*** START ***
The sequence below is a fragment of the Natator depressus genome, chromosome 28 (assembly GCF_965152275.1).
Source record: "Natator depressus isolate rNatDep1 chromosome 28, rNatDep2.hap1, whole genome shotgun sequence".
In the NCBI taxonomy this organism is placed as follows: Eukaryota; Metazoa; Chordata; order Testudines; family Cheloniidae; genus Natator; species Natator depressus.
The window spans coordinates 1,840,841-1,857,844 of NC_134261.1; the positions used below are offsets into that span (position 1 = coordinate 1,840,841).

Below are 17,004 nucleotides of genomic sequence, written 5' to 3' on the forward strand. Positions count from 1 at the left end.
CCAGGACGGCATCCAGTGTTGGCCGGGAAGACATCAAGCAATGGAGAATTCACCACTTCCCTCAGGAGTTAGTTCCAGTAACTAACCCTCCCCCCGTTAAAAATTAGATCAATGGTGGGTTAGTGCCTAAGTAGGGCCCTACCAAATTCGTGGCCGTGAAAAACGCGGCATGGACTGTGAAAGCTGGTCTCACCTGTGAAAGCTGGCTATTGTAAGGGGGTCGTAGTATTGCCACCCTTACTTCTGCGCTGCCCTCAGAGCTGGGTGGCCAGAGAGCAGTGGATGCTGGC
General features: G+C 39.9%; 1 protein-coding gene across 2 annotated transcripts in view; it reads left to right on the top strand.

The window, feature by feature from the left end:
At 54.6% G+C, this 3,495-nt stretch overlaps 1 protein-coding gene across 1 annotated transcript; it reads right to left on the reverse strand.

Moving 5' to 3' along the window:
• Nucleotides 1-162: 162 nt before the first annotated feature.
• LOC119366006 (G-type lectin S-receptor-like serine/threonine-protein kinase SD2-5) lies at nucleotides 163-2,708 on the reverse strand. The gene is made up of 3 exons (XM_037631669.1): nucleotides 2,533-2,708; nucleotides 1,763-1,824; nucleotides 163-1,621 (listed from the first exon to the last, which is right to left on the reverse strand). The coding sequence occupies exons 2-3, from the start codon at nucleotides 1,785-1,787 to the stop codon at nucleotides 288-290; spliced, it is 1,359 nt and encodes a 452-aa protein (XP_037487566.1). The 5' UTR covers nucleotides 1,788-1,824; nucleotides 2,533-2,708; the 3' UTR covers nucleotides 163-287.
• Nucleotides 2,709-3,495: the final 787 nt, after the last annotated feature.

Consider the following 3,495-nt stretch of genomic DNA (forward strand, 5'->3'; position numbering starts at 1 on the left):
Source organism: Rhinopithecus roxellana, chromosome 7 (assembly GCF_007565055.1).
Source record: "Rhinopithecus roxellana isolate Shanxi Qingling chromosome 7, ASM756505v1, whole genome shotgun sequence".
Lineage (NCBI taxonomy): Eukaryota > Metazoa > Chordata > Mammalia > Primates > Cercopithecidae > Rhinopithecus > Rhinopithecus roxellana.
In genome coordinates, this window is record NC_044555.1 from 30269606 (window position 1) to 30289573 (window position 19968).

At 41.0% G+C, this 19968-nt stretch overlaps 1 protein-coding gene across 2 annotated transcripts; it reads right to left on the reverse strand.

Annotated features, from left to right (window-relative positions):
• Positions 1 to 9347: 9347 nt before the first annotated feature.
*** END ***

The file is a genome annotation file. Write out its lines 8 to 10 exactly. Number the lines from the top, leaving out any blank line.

The window, feature by feature from the left end:
At 54.6% G+C, this 3,495-nt stretch overlaps 1 protein-coding gene across 1 annotated transcript; it reads right to left on the reverse strand.

Moving 5' to 3' along the window: